Boardroom diversity key to crises

Good 'critical mass' ethnic, gender mix needed for strategic thinking, female activist advises

by Maya Kaneko

Kyodo News

Bringing fresh perspectives to boardrooms by promoting diversity in gender, race, culture and age has become vital to companies struggling to recover from the global economic crisis, a key U.S. advocate for women’s leadership says.

Beth Brooke, global vice chairwoman of accounting giant Ernst & Young, who has been named three times by Forbes magazine as one of the World’s 100 Most Powerful Women, said during a recent trip to Tokyo that business success today hinges on the ability to develop diverse teams and get the most out of them.

“I really do believe that cultural diversity or diversity more generally is a very important key to re-creating the global economy,” she told a meeting of the American Chamber of Commerce in Japan.

Brooke presented her company’s latest report, titled “New Global Mindset,” at the World Economic Forum in Davos, Switzerland, in January. It found that cultural diversity offers flexibility and creativity, and drives innovation needed for companies to maintain a competitive edge.

As an example, she said many companies are now turning their eyes to women in emerging markets, because they are key consumers of their products and services, and promoting cultural diversity within the firms can help in understanding the demands of consumers in those markets.

“Too often diversity has been talked about in terms that it is ‘right’ and a ‘nice’ thing to do. But we are fundamentally trying to change that conversation,” Brooke said.

“It is a smart thing to do, and frankly in these economic times, it is an absolute imperative to appreciate the power of diversity from innovation perspectives and achieve better outcomes for society.”

As a tangible step to use diversity as a tool for success, she said companies should first create a “healthy clash of ideas” and “invite dissent” to boost companies’ energy and creativity. But leaders have to carefully manage diverse groups to avoid disastrous outcomes, she added.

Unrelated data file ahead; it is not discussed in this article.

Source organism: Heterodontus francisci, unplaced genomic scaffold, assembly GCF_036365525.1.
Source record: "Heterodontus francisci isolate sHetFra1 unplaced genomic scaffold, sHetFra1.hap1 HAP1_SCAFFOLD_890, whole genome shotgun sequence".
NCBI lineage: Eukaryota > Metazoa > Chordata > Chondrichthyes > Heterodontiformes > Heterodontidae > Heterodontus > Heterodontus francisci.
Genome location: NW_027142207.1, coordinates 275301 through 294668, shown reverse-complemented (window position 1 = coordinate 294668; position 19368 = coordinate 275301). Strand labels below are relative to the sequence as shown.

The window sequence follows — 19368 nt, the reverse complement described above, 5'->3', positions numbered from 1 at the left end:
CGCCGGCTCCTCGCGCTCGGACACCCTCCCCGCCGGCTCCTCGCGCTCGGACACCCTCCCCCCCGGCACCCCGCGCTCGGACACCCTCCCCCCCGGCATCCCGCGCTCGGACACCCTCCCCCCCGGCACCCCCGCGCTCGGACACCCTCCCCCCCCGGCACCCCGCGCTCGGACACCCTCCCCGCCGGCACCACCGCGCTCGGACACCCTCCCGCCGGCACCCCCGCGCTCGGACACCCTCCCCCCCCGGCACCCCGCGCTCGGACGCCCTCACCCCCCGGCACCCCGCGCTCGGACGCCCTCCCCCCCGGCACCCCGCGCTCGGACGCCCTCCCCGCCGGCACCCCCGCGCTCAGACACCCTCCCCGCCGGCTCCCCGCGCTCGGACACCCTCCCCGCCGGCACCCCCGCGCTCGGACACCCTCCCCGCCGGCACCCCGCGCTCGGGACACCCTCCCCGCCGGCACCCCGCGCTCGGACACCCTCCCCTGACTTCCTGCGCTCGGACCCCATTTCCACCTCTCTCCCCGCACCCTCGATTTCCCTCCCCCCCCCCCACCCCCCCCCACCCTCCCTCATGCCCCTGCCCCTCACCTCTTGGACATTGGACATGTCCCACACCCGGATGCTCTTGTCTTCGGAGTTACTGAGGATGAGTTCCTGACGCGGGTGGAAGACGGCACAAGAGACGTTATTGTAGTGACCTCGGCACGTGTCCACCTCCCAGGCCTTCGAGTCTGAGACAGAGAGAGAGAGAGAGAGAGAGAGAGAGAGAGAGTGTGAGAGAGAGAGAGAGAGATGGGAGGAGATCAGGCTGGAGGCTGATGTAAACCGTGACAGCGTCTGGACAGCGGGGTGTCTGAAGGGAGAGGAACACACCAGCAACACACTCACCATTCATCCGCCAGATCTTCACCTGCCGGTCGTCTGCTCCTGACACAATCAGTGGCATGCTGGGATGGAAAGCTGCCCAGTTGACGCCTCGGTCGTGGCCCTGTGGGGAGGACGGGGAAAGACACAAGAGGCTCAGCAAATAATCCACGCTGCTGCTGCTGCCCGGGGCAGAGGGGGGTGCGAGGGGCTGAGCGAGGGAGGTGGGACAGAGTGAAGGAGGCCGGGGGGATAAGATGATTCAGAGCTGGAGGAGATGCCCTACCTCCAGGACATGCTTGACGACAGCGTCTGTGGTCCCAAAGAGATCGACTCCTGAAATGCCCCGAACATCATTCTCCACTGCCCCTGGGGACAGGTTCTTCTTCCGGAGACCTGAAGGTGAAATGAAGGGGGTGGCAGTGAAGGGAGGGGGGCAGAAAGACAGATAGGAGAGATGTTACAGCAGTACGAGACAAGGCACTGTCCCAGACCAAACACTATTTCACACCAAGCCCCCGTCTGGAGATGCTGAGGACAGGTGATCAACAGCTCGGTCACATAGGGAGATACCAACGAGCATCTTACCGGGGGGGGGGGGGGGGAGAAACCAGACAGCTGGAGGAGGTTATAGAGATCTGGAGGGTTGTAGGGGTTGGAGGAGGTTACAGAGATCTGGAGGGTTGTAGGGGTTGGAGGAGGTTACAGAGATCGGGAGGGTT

Brooke pointed out that research shows diverse teams actually outperform homogeneous groups and stressed the importance of creating a safe environment for people to express differing views, and then embracing their ideas.

U.S. President Barack Obama is known for listening to dissenting views to avoid marginalizing those who disagree, she added.

Brooke also said it is important to have a “critical mass,” a group of people with diverse backgrounds that account for at least 30 percent of the total, to make their voices heard and advance changes.

If there is only one woman or one person from a minority group, their presence tends to be regarded as “token,” she said.

Brooke said Japan, which is more homogenous than the U.S., will have “great opportunities” as the nation is facing major demographic shifts toward older generations and the need to “think differently” about utilizing female and non-Japanese workers.

She welcomed news that the mayor of Bunkyo Ward, Tokyo, has announced that he plans to take about two weeks of paternity leave in April to encourage other male employees at the ward office to follow suit.

Touting the case as a “very good example,” Brooke said, “It’s important for the mayor to say ‘This is for everyone and I support you.’ “

Top leaders should visibly assist subordinates to change the culture of their groups and ditch expectations that someone should work 24 hours a day to succeed, she said.

Brooke, who was a U.S. delegate to this year’s session of the U.N. Commission on the Status of Women in March, said she found European countries were ahead in terms of public policies to encourage women’s participation in the workforce, whereas moves in the United States toward the same goal were being led by the private sector.

Noting that Norway has introduced a quota system to allocate 40 percent of corporate board membership to women, she said such a measure can be “the last resort to force change” when voluntary efforts by the private sector are insufficient.